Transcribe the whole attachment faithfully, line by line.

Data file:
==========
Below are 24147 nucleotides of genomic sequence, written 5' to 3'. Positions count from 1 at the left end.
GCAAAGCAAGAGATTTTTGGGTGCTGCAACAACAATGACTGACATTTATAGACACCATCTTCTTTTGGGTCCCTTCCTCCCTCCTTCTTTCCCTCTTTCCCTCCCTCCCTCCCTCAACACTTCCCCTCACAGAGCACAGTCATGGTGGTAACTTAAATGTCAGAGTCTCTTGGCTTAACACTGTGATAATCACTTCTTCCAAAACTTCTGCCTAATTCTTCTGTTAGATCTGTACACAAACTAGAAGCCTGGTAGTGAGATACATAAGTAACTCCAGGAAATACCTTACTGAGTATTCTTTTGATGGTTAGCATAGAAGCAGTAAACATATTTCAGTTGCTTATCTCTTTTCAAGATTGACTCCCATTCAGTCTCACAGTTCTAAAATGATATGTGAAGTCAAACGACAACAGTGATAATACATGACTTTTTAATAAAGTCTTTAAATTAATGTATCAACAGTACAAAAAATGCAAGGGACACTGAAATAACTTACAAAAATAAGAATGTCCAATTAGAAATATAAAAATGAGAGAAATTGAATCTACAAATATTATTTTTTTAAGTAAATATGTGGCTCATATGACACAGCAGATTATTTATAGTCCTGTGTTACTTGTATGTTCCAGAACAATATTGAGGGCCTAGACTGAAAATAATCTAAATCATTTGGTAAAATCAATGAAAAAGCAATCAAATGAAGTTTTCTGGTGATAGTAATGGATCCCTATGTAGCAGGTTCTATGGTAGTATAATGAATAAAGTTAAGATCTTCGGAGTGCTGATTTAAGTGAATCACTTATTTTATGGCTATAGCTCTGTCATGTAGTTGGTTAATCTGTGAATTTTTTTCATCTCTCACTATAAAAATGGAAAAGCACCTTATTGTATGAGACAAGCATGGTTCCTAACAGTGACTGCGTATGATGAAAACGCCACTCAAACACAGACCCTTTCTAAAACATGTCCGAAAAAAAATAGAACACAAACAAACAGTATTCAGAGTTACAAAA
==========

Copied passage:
Below are 24147 nucleotides of genomic sequence, written 5' to 3'. Positions count from 1 at the left end.
GCAAAGCAAGAGATTTTTGGGTGCTGCAACAACAATGACTGACATTTATAGACACCATCTTCTTTTGGGTCCCTTCCTCCCTCCTTCTTTCCCTCTTTCCCTCCCTCCCTCCCTCAACACTTCCCCTCACAGAGCACAGTCATGGTGGTAACTTAAATGTCAGAGTCTCTTGGCTTAACACTGTGATAATCACTTCTTCCAAAACTTCTGCCTAATTCTTCTGTTAGATCTGTACACAAACTAGAAGCCTGGTAGTGAGATACATAAGTAACTCCAGGAAATACCTTACTGAGTATTCTTTTGATGGTTAGCATAGAAGCAGTAAACATATTTCAGTTGCTTATCTCTTTTCAAGATTGACTCCCATTCAGTCTCACAGTTCTAAAATGATATGTGAAGTCAAACGACAACAGTGATAATACATGACTTTTTAATAAAGTCTTTAAATTAATGTATCAACAGTACAAAAAATGCAAGGGACACTGAAATAACTTACAAAAATAAGAATGTCCAATTAGAAATATAAAAATGAGAGAAATTGAATCTACAAATATTATTTTTTTAAGTAAATATGTGGCTCATATGACACAGCAGATTATTTATAGTCCTGTGTTACTTGTATGTTCCAGAACAATATTGAGGGCCTAGACTGAAAATAATCTAAATCATTTGGTAAAATCAATGAAAAAGCAATCAAATGAAGTTTTCTGGTGATAGTAATGGATCCCTATGTAGCAGGTTCTATGGTAGTATAATGAATAAAGTTAAGATCTTCGGAGTGCTGATTTAAGTGAATCACTTATTTTATGGCTATAGCTCTGTCATGTAGTTGGTTAATCTGTGAATTTTTTTCATCTCTCACTATAAAAATGGAAAAGCACCTTATTGTATGAGACAAGCATGGTTCCTAACAGTGACTGCGTATGATGAAAACGCCACTCAAACACAGACCCTTTCTAAAACATGTCCGAAAAAAAATAGAACACAAACAAACAGTATTCAGAGTTACAAAA